By Brad Biggs, Chicago Tribune reporter
September 21, 2012
Ten days after the Bears had their passing game shut down in Green Bay they are set to go against the Rams talented cornerbacks, including free-agent prize Cortland Finnegan.
Before the former Pro Bowl performer reunited with his coach with the Titans, Jeff Fisher, in St. Louis, Finnegan drew significant interest from the Bears. Typically, teams that are rooted in the Cover-2 scheme like the Bears do not invest heavily in cornerbacks, choosing to pour money into the front seven. But one source said the Bears were involved with Finnegan until talks went above $9 million per season.
Finnegan, who has two interceptions and one touchdown through two games and drew a critical unsportsmanlike conduct penalty from Redskins wide receiver Josh Morgan to seal a victory last week, received a $50 million, five-year deal from the Rams with $24 million guaranteed.
The Bears, three days after he signed, re-signed Tim Jennings. At this early juncture, they are getting more bang for their buck in a $6.6 million, two-year contract. Jennings has a career-high three interceptions and remains stout in run support. He has been on top of his game since the offseason program opened.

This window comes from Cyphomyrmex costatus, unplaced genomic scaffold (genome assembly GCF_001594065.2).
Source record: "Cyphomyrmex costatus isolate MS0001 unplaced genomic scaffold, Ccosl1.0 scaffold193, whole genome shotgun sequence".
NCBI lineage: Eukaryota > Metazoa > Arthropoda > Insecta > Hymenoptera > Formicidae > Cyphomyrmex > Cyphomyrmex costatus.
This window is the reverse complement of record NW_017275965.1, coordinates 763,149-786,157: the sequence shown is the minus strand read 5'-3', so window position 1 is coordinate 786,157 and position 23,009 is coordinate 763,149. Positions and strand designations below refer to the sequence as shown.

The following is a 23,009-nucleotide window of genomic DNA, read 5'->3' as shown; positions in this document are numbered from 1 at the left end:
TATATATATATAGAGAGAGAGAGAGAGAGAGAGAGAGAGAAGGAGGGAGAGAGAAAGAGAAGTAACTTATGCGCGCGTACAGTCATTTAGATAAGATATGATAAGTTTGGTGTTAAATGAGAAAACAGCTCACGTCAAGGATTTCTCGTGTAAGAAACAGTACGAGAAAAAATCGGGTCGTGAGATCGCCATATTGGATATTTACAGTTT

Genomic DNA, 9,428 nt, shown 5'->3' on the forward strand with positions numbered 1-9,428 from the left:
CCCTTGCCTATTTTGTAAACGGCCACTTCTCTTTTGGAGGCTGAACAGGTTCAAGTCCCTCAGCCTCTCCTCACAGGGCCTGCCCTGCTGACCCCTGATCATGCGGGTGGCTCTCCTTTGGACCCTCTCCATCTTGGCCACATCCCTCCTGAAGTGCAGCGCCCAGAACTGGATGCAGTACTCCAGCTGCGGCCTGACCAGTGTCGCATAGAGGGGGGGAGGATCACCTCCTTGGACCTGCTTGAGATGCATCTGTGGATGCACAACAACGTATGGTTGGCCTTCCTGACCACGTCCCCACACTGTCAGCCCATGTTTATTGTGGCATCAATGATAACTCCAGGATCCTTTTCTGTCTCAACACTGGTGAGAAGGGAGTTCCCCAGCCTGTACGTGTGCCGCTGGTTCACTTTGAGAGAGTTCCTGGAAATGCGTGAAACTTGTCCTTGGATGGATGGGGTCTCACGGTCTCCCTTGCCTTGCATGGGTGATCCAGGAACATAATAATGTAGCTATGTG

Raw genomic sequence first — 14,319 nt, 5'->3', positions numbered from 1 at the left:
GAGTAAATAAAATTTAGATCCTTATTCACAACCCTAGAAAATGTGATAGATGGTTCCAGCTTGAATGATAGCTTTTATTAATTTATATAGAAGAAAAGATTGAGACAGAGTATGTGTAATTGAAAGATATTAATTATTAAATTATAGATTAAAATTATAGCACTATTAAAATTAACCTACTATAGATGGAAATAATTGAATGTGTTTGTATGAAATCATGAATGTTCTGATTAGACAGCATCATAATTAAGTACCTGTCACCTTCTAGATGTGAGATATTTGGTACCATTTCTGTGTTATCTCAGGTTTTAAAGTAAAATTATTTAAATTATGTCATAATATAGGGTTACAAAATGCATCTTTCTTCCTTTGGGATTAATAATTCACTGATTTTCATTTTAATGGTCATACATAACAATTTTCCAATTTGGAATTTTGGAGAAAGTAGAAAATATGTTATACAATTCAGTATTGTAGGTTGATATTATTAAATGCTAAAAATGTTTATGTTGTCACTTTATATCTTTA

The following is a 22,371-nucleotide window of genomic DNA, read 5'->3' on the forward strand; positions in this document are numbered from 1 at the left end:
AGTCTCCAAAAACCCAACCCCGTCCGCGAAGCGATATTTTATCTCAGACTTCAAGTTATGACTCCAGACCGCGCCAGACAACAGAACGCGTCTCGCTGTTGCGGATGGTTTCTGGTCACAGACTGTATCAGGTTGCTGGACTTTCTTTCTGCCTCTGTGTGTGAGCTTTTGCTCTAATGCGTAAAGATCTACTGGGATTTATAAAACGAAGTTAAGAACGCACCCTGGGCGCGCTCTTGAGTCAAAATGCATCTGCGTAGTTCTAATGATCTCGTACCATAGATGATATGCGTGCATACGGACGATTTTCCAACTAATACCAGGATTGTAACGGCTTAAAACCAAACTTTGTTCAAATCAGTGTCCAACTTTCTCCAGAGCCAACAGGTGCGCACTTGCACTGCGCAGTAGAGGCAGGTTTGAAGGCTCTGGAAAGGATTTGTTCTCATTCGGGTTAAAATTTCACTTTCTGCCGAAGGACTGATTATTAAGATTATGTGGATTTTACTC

"It all goes to him," defensive backs coach Jon Hoke said. "He has worked his butt off. He's seeing the benefit of that work right now."
Yet Jennings is just four regular-season games removed from a benching in Week 16 last season in Green Bay. The Bears sent him down to start Zack Bowman with both players headed to free agency. It might have signaled the end of Jennings' run with the club but he was re-inserted in the lineup for the finale in Minnesota where he had an interception, tackle for loss and five other stops.
"They never smoothed it over with me but I knew what they were doing," Jennings said. "They were trying to motivate me and they had some decisions to make with me and Zach. I guess they wanted … to see who they wanted to sign. I took it like that really. I was able to bounce back in the Minnesota game, make it kind of tough on them."
Hoke said it wasn't a situation where the coaching staff was trying to send a message. It was simply a matter of production.
"We just wanted him to play better," he said. "There were some plays he left on the field. We went through the tape and showed them to him and he was great about it. He understood and he has been in the league long enough. Things change from week to week. He's playing at a high level right now but he also knows this is a very humbling game. You will have good days, you will have bad days. You have to continue to fight through them."
Now, the Bears will see the player they pursued, Finnegan, and the one who is doing what he believed he was capable of all along even if he only is coming into his own at 28.
"He had a great spring, great camp and it has just carried over into the season," middle linebacker Brian Urlacher said. "He's going to get the football. The thing about him is he tackles. People don't give him enough credit … he'll put his head in there. He is not a big guy but he will definitely bring you down."
He's making plays on the ball now too and making the Bears look wise for bringing him back.
Source: Chicago Tribune